The F-Duct: Feat or Failure?

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Just last week the FIA and FOTA agreed to ban any kind of F-Duct for the 2011 Formula 1 season. A brand new F1 innovation, one that had been introduced by McLaren for the season opener and by Ferrari in Spain (May 9th, 2010), is to enjoy its fifteen minutes of fame and fade away into that large box of toys the FIA disapprove of.

One can argue that Formula 1 is about being at the pinnacle of motorsport and seeing such innovations come to life. Another can argue along the lines of Force India driver, Vitantonio Liuzzi:

“I think the F-duct is a really revolutionary technology in the world of Formula One, the only problem is that if we keep allowing things like that then maybe some of the ideas will get out of hand. Already the steering wheel is a very complex thing; so to handle it, the F-duct and X amount of other things could lead to a driver being distracted from what is going on around him on the track. I always say that Formula One should be the pinnacle of motorsport but it’s important to control the evolution of technology to keep things safe.”

Button in Spain, 2010 © The Cahier Archive

The McLaren F-Duct is ‘turned on’ when the driver places the side of his left leg against the hole on the side of the car. That closes the passage and the air continuously flows past the cockpit, behind and above the engine cover, and out onto the rear wing. That method is not half bad if you take a look at the Ferrari F-Duct. Ferrari drivers Alonso and Massa require the use of their left hand in order to block the air passage. Whenever needed, they would cover the hole using the outside of their hand, sometimes driving with fingertips or even one handed for that short amount of time.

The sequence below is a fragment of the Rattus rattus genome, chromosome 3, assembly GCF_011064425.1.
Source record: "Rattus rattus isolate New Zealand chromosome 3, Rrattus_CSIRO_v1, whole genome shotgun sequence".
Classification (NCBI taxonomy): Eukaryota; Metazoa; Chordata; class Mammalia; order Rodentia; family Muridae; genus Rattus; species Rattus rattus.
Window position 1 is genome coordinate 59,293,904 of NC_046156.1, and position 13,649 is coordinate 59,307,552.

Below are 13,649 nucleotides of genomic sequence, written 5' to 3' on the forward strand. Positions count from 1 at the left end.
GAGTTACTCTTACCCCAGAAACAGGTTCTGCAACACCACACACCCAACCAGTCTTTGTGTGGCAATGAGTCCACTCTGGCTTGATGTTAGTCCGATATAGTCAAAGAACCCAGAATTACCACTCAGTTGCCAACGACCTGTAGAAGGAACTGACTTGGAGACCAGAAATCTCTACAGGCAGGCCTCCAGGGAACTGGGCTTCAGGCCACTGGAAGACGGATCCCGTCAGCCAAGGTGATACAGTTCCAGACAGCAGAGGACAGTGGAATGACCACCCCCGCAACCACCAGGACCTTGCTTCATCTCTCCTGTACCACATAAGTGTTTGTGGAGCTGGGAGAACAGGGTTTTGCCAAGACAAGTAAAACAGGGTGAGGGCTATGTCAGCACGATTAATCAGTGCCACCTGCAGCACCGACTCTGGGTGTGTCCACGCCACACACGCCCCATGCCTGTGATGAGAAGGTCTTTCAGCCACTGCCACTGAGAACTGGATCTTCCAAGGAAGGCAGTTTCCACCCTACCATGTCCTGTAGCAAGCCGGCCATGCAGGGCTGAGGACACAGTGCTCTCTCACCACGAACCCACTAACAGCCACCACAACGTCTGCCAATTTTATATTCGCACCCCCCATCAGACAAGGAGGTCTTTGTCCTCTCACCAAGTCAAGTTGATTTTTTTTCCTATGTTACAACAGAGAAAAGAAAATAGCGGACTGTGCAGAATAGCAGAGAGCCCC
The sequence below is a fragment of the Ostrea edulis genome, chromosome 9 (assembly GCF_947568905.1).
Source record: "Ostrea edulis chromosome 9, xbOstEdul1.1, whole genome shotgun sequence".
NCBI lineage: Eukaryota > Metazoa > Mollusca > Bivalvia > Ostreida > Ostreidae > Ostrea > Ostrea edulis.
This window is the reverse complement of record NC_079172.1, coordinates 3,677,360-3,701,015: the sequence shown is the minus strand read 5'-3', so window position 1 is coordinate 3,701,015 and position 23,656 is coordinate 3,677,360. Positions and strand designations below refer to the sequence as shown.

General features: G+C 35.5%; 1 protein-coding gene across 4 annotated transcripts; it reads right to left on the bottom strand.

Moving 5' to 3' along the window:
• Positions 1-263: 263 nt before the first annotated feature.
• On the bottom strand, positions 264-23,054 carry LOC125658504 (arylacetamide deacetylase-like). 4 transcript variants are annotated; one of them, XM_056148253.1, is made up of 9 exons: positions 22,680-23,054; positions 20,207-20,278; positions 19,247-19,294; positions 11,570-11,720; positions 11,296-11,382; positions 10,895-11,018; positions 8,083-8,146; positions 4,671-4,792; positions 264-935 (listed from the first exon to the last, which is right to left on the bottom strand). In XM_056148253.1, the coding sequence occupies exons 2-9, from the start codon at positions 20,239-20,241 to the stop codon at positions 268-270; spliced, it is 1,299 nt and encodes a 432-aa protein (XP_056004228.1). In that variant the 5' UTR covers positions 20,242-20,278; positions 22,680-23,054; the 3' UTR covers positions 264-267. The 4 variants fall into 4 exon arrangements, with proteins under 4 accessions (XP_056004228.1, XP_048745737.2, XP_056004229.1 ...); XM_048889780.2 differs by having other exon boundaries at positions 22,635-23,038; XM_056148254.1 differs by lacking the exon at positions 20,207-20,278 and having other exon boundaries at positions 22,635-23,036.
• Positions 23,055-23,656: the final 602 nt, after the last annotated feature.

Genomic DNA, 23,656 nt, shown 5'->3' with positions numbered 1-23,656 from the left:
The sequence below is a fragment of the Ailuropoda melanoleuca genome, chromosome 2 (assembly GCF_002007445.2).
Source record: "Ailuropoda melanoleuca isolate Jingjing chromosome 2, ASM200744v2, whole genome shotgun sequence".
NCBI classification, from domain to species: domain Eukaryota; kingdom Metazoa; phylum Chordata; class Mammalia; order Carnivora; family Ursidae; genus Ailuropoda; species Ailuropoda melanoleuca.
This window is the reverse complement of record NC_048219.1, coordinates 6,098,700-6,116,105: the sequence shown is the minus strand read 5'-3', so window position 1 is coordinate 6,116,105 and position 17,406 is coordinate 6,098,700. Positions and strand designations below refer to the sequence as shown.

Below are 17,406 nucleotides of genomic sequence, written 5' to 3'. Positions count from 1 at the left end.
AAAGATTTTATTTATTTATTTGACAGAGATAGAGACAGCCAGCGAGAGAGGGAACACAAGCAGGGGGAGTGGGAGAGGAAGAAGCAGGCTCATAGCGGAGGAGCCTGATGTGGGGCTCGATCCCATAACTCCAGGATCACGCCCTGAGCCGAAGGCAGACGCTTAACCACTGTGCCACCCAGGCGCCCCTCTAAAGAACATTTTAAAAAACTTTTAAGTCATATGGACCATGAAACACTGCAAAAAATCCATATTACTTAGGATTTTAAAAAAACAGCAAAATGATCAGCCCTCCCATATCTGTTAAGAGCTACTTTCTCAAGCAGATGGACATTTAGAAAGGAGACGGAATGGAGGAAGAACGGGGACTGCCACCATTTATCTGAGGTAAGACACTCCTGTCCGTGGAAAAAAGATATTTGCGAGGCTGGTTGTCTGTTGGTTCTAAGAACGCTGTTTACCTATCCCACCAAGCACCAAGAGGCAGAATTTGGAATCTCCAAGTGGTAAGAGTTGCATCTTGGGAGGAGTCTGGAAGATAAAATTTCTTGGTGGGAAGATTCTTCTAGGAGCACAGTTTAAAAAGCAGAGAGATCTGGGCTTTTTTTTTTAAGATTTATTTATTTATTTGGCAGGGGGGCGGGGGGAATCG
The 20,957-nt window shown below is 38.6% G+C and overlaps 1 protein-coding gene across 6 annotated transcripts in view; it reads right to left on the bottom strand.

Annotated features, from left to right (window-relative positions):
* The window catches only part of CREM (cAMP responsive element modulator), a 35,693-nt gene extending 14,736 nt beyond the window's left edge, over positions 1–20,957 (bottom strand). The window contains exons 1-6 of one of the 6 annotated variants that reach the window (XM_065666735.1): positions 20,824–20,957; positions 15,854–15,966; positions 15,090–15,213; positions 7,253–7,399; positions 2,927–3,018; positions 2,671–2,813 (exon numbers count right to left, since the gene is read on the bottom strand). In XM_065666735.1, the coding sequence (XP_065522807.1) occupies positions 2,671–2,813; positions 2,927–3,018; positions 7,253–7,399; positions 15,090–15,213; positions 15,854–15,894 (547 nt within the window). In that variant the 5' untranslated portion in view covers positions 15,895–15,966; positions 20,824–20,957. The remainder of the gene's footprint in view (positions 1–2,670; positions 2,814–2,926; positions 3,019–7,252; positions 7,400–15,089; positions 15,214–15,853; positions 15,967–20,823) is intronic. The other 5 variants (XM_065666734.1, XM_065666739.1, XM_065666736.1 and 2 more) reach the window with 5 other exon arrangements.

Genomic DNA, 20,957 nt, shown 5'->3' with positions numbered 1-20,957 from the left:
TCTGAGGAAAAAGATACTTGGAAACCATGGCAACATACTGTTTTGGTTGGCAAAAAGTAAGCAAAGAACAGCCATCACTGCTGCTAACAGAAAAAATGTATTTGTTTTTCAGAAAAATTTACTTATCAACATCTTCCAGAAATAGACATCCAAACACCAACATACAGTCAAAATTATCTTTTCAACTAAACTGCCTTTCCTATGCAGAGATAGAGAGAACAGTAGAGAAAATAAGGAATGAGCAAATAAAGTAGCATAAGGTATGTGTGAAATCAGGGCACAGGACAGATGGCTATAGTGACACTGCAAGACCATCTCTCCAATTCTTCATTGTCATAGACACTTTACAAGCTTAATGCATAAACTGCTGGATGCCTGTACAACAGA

“It is a clever piece of engineering and hats off to the guys who invented it, but some of the solutions this weekend look a bit marginal when you see drivers driving with finger tips and no hands,” Christian Horner, Redbull Team Manager, explained. “So I think there is a safety issue and a cost issue to take into account.”

Mercedes GP CEO, Nick Fry, said that he leaned towards banning the F-Duct mainly because it does not have any relevance to the outside world. Never will you see a father in a sports sedan, on a Sunday with the wife and kids, trying to achieve his highest top speed on the way to the beach house. The F-Duct is for the race track and nowhere else. One of the reasons why F1 is looked at so highly is due to its relevance to road cars and the advancement of that technology.

I understand why F-Ducts are being banned and I would agree to it being so. It improves top speed but also makes slipstreaming quite difficult. As Liuzzi said, if the FIA did not monitor all these new technologies, a driver would be constantly focusing on the buttons and levers inside the car while paying little attention to the driving.

Technologies come and go in F1 and the best we can do is appreciate it for that time, short or long.

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